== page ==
Sarah A. Janzen
Department of Economics
Montana State University
Bozeman, MN 59717; USA
NBER Working Papers and Publications
|June 2017||Poverty Traps and the Social Protection Paradox|
with Munenobu Ikegami, Michael R. Carter, Christopher B. Barrett
in The Economics of Asset Accumulation and Poverty Traps, Christopher B. Barrett, Michael R. Carter, and Jean-Paul Chavas, editors
|October 2016||Poverty Traps and the Social Protection Paradox|
with Munenobu Ikegami, Michael R. Carter, Christopher B. Barrett: w22714
Progressively targeted cash transfers remain the dominant policy response to chronic poverty in developing countries. But are there alternative social protection policies that might have larger poverty impacts over time for the same public expenditure? To explore this question, this paper develops a dynamic stochastic model of of consumption and asset accumulation by households that confront a non-convex production technology and face missing financial markets. The model demonstrates that a hybrid social protection policy, which devotes resources to funding “state of the world contingent transfers” (SWCTs) to vulnerable, but non-poor households in the wake of negative shocks, can result in lower rates of poverty in the medium term than does a conventional cash transfer policy. We also expl...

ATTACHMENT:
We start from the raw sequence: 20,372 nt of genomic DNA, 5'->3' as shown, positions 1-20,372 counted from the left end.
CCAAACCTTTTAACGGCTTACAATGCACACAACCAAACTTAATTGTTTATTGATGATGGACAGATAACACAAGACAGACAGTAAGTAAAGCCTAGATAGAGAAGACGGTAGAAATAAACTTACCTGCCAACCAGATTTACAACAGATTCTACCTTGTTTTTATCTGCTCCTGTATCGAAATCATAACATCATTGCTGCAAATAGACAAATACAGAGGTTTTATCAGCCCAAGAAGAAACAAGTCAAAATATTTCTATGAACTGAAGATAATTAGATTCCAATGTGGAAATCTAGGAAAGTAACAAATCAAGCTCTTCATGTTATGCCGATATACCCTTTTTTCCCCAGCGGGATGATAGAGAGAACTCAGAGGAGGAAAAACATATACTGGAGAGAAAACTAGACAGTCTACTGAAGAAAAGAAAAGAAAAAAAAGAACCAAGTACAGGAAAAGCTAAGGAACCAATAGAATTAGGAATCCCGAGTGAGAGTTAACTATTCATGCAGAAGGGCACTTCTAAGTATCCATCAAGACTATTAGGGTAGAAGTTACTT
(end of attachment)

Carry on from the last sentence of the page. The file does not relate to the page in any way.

Forthcoming: Poverty Traps and the Social Protection Paradox, Munenobu Ikegami, Michael R. Carter, Christopher B. Barrett, Sarah Janzen. in The Economics of Asset Accumulation and Poverty Traps, Barrett, Carter, and Chavas. 2017
|December 2013||After the Drought: The Impact of Microinsurance on Consumption Smoothing and Asset Protection|
with Michael R. Carter: w19702
To cope with shocks, poor households with inadequate access to financial markets can sell assets to smooth consumption and, or reduce consumption to protect assets. Both coping strategies can be economically costly and contribute to the intergenerational transmission of poverty, yet limited evidence exists regarding the effectiveness of insurance to mitigate these costs in risk-prone developing economies. Utilizing data from an RCT in Kenya, this paper estimates that on average an innovative microinsurance scheme reduces both forms of costly coping. Threshold econometrics grounded in theory reveal a more complex pattern: (i) wealthier households primarily cope by selling assets, and insurance makes them 96 percentage points less likely to sell assets following a shock; (ii) poorer househol...